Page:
IV.       Federal Court of Appeal, 2010 FCA 201, 405 N.R. 307 (Nadon, Layden-Stevenson and Stratas JJ.A.)

[14]                          Nadon J.A., writing for a unanimous panel, found that the Tax Court had erred in not considering the Licence Agreement when determining whether the prices paid by Glaxo Canada for ranitidine were reasonable under s. 69(2) .  He said that Singleton was not relevant and that the test of “reasonable in the circumstances” included all circumstances that an arm’s length purchaser would have to consider.  Based on Gabco Ltd. v. Minister of National Revenue (1968), 68 D.T.C. 5210 (Ex. Ct.), Nadon J.A. adopted the “reasonable business person” test, which required an inquiry into the circumstances that an arm’s length purchaser would consider relevant when deciding what price to pay (para. 69).  He found that Rip A.C.J. had erred when he assessed the “fair market value” of ranitidine based on the amounts paid by the generic pharmaceutical companies to arm’s length suppliers.

[15]                          Having determined that Singleton did not preclude looking at both the Supply and Licence agreements and applying the “reasonable business person” test, Justice Nadon found that the Licence Agreement was central to Glaxo Canada’s business reality, and that it would be so even if the relationship with Adechsa was at arm’s length.  Therefore, it was a “circumstance” that had to be taken into account when determining whether the prices paid by Glaxo Canada for ranitidine were reasonable.  In his view, the Tax Court erred in using the purchase prices of ranitidine of the generic pharmaceutical companies to determine whether the Glaxo Canada prices were reasonable, as the Licence Agreement created fundamentally different circumstances for Glaxo Canada’s transactions.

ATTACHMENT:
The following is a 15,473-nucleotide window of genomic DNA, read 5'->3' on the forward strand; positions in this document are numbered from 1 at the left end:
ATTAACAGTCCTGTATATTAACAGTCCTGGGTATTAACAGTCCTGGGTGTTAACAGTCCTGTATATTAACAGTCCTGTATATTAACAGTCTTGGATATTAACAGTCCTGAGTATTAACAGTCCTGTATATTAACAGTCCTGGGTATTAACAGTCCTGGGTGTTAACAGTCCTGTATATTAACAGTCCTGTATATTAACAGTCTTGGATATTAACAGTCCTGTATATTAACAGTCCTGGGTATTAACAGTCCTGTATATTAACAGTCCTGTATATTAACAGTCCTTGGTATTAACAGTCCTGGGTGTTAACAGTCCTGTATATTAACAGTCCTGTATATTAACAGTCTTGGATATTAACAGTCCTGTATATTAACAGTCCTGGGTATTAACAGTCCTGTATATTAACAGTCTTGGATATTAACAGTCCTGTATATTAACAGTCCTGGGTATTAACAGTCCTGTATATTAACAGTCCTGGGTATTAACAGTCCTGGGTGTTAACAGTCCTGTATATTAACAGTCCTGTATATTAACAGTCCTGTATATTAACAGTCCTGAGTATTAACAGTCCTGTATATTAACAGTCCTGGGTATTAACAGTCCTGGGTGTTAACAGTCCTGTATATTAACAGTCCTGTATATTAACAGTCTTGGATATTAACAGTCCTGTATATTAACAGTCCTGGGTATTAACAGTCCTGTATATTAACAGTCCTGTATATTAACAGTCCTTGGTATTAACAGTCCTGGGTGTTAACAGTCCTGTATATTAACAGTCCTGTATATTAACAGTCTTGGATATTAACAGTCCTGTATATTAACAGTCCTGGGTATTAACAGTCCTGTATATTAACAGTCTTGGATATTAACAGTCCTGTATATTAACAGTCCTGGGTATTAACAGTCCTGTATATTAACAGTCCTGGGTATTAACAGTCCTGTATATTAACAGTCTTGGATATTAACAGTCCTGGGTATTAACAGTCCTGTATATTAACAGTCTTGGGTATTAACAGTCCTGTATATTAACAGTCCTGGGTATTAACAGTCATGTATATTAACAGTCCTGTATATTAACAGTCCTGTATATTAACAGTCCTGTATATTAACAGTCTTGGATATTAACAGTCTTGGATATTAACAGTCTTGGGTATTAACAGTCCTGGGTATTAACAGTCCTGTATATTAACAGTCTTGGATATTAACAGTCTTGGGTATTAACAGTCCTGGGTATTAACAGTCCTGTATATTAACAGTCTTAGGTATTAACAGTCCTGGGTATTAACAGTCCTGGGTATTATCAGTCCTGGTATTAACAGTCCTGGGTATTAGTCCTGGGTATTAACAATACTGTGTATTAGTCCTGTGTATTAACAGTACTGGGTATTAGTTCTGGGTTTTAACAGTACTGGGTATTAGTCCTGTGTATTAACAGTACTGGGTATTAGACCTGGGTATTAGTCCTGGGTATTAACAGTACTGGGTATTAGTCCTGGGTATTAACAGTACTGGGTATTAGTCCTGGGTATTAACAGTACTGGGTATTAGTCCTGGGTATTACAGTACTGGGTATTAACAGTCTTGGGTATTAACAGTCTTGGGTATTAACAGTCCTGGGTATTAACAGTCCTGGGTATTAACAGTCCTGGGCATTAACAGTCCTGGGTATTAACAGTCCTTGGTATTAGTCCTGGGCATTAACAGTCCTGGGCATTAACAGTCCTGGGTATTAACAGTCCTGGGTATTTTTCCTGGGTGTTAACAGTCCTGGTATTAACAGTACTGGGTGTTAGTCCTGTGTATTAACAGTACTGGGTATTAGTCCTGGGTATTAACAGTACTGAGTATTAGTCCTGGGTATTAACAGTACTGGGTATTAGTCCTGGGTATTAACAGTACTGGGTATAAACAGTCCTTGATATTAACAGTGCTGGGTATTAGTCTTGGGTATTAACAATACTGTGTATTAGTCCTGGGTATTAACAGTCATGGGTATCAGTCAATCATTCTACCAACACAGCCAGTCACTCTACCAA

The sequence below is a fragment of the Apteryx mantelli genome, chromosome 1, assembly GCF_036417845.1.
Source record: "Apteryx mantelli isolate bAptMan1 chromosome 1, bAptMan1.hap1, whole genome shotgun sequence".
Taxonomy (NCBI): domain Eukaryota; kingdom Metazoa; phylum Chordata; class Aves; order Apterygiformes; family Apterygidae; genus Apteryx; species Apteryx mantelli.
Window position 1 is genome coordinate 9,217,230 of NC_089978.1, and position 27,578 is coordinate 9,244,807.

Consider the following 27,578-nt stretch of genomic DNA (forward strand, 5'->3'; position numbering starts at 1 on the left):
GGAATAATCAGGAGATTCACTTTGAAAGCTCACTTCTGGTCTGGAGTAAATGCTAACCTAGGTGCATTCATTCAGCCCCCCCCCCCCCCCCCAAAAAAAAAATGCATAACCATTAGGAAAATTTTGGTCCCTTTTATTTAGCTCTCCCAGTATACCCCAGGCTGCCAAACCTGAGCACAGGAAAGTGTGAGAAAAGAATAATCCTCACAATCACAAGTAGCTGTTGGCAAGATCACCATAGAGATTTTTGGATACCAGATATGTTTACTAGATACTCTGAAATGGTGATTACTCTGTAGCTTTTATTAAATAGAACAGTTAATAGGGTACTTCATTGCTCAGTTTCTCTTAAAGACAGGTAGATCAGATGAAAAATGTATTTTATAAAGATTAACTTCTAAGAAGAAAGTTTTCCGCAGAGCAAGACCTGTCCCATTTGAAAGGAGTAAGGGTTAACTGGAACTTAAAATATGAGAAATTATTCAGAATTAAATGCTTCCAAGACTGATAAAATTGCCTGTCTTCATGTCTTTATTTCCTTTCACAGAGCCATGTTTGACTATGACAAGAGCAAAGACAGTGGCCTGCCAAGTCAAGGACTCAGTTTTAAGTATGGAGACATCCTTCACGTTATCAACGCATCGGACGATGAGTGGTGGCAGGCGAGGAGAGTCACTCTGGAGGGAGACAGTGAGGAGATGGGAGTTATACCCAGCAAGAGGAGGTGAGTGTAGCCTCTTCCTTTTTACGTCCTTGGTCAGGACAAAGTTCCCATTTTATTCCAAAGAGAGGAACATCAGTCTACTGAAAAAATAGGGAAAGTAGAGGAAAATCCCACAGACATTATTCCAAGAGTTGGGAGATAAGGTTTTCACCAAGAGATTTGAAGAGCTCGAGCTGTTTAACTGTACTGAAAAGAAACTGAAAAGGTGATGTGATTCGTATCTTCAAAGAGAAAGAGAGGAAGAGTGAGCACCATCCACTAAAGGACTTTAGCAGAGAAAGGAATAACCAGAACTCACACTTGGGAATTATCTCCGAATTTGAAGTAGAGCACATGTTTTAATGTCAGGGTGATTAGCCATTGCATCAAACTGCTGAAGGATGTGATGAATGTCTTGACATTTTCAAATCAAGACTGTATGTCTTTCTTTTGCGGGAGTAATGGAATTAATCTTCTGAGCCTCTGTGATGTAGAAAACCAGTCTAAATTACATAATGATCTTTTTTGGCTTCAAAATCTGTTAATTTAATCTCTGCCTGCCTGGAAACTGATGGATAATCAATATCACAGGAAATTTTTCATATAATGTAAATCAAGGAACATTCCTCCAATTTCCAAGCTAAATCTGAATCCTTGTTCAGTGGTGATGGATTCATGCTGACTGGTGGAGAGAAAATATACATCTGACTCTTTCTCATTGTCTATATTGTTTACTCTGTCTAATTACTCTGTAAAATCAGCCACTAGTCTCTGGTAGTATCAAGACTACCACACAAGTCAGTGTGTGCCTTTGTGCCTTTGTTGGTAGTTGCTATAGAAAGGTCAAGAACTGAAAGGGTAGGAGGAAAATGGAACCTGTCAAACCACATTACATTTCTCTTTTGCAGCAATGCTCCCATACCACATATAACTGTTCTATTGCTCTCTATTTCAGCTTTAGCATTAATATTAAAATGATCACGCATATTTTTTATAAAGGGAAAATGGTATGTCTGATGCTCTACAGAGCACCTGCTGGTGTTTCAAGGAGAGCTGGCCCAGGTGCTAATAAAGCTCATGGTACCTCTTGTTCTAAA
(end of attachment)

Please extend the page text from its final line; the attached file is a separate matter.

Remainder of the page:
[16]                          However, Nadon J.A. found that the burden on the taxpayer had not been fully discharged as the “reasonable amount” remained to be determined for Glaxo Canada’s ranitidine transactions.  He remitted the matter to the Tax Court for redetermination.

V.        Analysis

A.        Transfer Pricing in the Income Tax Act

[17]                          The first transfer pricing provision in the Canadian Income Tax Act was enacted as s. 23B of the Income War Tax Act, R.S.C. 1927, c. 97, by An Act to amend the Income War Tax Act, S.C. 1939, c. 46, s. 13.  The provision was re-enacted as s. 17(3) of The Income Tax Act, S.C. 1948, c. 52, and again as s. 17(3) of the Income Tax Act, R.S.C. 1952, c. 148.  Section 17(3) of the 1952 Act  is almost identical to s. 69(2)  first enacted in 1971 (S.C. 1970-71-72, c. 63, s. 1 ), with immaterial modifications in 1985 (R.S.C. 1985, c. 1 (5th Supp .)).

[18]                          The 1985 version of s. 69(2)  applicable to the years 1990-1993 reads: